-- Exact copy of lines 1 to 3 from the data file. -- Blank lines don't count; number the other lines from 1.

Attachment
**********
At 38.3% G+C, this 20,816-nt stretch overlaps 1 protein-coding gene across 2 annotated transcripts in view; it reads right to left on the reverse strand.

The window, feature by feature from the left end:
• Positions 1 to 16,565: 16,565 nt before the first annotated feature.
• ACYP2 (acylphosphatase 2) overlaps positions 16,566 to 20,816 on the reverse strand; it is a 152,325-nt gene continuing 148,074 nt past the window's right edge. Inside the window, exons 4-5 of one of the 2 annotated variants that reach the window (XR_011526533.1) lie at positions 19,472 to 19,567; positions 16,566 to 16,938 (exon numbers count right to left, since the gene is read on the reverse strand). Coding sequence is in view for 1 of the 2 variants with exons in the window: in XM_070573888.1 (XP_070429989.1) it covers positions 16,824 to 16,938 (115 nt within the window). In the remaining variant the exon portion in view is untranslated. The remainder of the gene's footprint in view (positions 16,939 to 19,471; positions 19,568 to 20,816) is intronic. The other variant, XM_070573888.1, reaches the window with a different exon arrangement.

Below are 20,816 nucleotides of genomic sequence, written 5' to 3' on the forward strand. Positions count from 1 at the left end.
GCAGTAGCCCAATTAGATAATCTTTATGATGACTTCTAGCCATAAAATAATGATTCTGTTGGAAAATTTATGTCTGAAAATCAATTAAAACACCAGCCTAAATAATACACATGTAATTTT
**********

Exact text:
At 38.3% G+C, this 20,816-nt stretch overlaps 1 protein-coding gene across 2 annotated transcripts in view; it reads right to left on the reverse strand.

The window, feature by feature from the left end:
• Positions 1 to 16,565: 16,565 nt before the first annotated feature.